Clinical and field studies of human lactation: Methodological considerations

K. H. Brown, R. E. Black, A. D. Robertson, N. A. Akhtar, G. Ahmed, S. Becker

Research output: Contribution to journalArticlepeer-review

66 Scopus citations


A variety of studies has been completed to assess selected methods that are presently being used or might potentially be used to evaluate lactation performance. During 64 test-weighings of infants before and after the consumption of a known amount of milk, the mean ± SD 'recovery' of milk ingestion was 94.9 ± 13.2%. The weight of milk extracted by a mechanical pump was approximately 7% greater than the amount measured during test-weighings of infants of the same women within periods of 1 wk. To evaluate the possibility of performing abbreviated studies in field settings, the proportion of 24-h milk consumption received during 12 daytime hours was measured by test-weighings. Daytime consumption ranged from 46 to 58% of 24-h consumption (x±SD=52+3%). Attempts to predict the amount of milk consumption during 341 daytime studies from the age of infants and their frequency and duration of feedings met with limited success. Although each independent variable was significantly correlated with the amount consumed (multiple r=0.69, p<0.001), the SE of the estimate (Sy.x) was relatively large. The effects of time of day and side of extraction on the volume and composition of extracted milk were determined during 24-h studies of seven women. There were significant changes in the concentration of fat (p<0.001) and nitrogen (p=0.003) during the day and significant differences in the concentrations of fat (p=0.04) and lactose (p=0.04) and in the volume (p<0.001) of milk produced by each breast. The importance of these findings for the planning and interpretation of studies of human lactation is discussed.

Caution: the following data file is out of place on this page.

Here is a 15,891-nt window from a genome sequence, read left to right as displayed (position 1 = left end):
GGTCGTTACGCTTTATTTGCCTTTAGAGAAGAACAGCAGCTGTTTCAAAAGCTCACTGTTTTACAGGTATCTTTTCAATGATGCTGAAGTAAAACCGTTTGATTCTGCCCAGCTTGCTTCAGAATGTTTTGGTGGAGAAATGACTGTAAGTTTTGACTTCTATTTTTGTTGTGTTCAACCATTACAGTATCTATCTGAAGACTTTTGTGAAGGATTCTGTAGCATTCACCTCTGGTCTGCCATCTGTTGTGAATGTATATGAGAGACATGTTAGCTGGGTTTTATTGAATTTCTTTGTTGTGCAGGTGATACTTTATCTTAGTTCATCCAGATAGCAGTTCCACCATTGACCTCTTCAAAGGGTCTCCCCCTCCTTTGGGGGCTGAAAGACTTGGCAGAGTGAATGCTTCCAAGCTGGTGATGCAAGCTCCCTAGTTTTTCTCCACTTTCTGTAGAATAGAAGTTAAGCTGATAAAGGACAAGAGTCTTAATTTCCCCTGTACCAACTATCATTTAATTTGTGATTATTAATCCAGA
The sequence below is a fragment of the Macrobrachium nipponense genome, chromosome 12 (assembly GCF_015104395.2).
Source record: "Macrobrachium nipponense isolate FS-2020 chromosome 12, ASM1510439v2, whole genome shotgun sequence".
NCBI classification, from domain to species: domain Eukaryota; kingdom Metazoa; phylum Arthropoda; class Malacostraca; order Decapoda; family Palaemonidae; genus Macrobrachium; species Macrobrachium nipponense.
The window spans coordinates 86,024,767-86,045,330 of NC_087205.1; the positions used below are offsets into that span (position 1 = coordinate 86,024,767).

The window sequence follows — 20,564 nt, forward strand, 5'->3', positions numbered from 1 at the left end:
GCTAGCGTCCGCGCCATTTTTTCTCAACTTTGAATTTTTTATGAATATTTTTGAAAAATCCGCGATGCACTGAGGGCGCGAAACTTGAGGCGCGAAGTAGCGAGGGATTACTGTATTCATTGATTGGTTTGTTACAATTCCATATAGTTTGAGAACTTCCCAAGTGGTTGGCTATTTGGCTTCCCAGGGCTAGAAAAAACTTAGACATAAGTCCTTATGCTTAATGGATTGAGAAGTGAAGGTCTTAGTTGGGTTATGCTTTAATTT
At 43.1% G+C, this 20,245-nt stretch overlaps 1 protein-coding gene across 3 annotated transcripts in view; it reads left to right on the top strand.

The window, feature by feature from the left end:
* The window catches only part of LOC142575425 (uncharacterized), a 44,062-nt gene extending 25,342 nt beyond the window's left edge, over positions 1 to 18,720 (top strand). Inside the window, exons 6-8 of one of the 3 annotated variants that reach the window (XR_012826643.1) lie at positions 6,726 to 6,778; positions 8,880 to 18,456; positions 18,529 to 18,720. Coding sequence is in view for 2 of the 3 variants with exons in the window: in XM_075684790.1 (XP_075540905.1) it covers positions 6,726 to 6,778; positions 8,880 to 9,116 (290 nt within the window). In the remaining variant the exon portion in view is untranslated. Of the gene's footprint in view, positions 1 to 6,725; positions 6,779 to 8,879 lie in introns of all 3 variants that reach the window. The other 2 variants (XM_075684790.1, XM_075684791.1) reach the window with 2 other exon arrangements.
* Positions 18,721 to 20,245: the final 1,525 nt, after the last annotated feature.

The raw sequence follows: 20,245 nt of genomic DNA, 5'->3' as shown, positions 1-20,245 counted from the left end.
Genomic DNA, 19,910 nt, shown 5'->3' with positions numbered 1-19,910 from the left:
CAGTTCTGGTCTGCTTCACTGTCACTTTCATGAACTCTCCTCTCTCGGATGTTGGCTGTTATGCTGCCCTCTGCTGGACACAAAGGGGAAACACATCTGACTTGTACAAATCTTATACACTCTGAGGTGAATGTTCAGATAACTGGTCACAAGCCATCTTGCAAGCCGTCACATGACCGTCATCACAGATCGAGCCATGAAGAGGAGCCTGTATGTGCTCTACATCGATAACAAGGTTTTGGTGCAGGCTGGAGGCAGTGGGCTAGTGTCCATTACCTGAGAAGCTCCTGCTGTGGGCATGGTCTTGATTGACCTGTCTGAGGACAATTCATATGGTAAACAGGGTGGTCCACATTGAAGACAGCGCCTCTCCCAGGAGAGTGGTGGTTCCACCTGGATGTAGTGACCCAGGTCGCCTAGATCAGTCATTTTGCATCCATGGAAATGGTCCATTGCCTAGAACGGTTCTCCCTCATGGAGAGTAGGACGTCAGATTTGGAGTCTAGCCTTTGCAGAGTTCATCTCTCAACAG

Original languageEnglish (US)
Pages (from-to)745-756
Number of pages12
JournalUnknown Journal
Issue number4
StatePublished - 1982

ASJC Scopus subject areas

  • Medicine (miscellaneous)
  • Nutrition and Dietetics


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